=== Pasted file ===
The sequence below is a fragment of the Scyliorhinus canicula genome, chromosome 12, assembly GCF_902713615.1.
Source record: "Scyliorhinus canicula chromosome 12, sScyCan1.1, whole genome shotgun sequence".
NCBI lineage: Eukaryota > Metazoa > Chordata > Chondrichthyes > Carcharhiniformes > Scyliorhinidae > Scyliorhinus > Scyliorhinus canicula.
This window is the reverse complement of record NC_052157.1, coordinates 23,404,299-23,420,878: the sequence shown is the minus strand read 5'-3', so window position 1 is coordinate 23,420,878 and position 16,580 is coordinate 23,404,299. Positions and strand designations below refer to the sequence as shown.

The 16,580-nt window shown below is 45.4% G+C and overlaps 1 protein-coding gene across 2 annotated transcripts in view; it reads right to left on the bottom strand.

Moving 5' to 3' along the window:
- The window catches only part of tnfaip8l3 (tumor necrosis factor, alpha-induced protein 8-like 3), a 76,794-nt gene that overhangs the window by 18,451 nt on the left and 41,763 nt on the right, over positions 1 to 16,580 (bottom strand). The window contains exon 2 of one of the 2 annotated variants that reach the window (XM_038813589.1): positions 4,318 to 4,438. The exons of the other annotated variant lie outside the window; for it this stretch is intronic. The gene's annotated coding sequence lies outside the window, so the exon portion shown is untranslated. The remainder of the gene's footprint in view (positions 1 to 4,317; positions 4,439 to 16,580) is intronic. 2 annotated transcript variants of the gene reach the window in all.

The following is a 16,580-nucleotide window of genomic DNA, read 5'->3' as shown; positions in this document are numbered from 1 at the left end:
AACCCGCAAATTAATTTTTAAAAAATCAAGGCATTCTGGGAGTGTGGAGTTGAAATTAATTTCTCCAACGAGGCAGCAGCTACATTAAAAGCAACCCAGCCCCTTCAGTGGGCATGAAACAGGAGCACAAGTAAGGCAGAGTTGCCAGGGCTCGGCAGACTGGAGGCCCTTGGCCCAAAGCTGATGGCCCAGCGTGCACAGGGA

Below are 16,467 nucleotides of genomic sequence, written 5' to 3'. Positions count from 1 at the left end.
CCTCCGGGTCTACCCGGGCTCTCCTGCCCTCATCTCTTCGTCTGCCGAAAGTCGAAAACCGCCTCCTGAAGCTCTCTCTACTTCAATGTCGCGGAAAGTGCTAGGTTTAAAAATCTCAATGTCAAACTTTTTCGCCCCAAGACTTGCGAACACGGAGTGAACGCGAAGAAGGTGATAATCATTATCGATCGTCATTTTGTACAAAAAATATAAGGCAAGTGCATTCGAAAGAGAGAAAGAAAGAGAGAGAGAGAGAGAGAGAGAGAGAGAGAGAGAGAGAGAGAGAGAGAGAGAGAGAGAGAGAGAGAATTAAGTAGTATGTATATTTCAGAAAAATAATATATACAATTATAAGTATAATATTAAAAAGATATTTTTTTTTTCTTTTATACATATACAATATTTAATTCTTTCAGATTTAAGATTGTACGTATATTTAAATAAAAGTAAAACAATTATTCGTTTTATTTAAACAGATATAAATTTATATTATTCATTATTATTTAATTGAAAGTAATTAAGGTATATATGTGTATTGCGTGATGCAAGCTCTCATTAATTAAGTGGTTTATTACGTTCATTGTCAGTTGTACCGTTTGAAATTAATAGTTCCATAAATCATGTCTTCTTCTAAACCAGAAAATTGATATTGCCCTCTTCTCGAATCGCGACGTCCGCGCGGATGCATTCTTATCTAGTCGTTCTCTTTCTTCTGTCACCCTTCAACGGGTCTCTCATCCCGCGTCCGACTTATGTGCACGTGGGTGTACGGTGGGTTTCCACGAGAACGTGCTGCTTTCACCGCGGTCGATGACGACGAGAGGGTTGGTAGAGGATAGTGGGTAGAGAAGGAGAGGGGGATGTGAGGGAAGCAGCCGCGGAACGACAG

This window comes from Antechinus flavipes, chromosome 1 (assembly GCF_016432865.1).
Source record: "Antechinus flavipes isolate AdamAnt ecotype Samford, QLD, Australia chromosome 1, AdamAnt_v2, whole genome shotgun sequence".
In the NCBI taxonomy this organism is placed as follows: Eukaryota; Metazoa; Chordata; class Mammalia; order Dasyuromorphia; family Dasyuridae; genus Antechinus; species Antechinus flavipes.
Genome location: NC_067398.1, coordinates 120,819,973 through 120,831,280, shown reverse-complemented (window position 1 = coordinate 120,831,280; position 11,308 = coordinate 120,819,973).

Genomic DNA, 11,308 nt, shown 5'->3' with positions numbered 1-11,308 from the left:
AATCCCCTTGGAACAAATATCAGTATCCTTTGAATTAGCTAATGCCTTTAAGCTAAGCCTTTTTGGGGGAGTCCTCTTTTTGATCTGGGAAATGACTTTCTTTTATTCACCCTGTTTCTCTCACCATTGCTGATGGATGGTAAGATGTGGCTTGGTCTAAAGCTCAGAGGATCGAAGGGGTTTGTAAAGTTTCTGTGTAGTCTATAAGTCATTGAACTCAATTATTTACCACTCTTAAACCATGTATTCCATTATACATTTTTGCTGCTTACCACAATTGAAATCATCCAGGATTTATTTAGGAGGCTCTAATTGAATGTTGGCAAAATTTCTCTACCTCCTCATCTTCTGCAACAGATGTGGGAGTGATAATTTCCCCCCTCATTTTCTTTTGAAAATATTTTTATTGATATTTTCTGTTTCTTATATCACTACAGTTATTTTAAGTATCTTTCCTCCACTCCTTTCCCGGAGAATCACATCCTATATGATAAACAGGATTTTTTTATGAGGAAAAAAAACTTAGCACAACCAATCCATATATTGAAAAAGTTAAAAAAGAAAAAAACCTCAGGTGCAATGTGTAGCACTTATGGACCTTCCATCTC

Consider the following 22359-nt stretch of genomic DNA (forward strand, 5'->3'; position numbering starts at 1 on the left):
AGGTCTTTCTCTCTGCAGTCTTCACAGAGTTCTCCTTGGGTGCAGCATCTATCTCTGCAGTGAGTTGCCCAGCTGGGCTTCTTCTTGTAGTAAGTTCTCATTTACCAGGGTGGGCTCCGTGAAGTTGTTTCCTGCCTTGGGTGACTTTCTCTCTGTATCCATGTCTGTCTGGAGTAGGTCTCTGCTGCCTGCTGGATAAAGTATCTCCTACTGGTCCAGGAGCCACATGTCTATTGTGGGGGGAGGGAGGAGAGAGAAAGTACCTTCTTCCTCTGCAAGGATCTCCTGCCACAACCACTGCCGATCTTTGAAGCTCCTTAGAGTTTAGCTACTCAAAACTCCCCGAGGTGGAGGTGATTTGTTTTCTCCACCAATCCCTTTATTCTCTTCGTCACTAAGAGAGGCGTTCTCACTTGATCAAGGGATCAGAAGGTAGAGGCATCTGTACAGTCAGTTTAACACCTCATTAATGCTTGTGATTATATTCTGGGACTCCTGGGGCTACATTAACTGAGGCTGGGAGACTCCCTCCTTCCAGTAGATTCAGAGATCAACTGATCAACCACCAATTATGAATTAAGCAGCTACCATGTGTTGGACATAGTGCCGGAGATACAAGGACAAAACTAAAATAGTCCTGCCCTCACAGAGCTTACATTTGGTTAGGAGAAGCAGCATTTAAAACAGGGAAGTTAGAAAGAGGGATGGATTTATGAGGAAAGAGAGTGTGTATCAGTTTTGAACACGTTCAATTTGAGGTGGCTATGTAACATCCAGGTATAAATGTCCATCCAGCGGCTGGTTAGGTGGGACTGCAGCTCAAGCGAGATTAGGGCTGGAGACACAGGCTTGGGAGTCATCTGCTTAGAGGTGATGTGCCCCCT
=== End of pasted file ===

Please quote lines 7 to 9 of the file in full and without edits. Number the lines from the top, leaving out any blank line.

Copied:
- The window catches only part of tnfaip8l3 (tumor necrosis factor, alpha-induced protein 8-like 3), a 76,794-nt gene that overhangs the window by 18,451 nt on the left and 41,763 nt on the right, over positions 1 to 16,580 (bottom strand). The window contains exon 2 of one of the 2 annotated variants that reach the window (XM_038813589.1): positions 4,318 to 4,438. The exons of the other annotated variant lie outside the window; for it this stretch is intronic. The gene's annotated coding sequence lies outside the window, so the exon portion shown is untranslated. The remainder of the gene's footprint in view (positions 1 to 4,317; positions 4,439 to 16,580) is intronic. 2 annotated transcript variants of the gene reach the window in all.

The following is a 16,580-nucleotide window of genomic DNA, read 5'->3' as shown; positions in this document are numbered from 1 at the left end:
AACCCGCAAATTAATTTTTAAAAAATCAAGGCATTCTGGGAGTGTGGAGTTGAAATTAATTTCTCCAACGAGGCAGCAGCTACATTAAAAGCAACCCAGCCCCTTCAGTGGGCATGAAACAGGAGCACAAGTAAGGCAGAGTTGCCAGGGCTCGGCAGACTGGAGGCCCTTGGCCCAAAGCTGATGGCCCAGCGTGCACAGGGA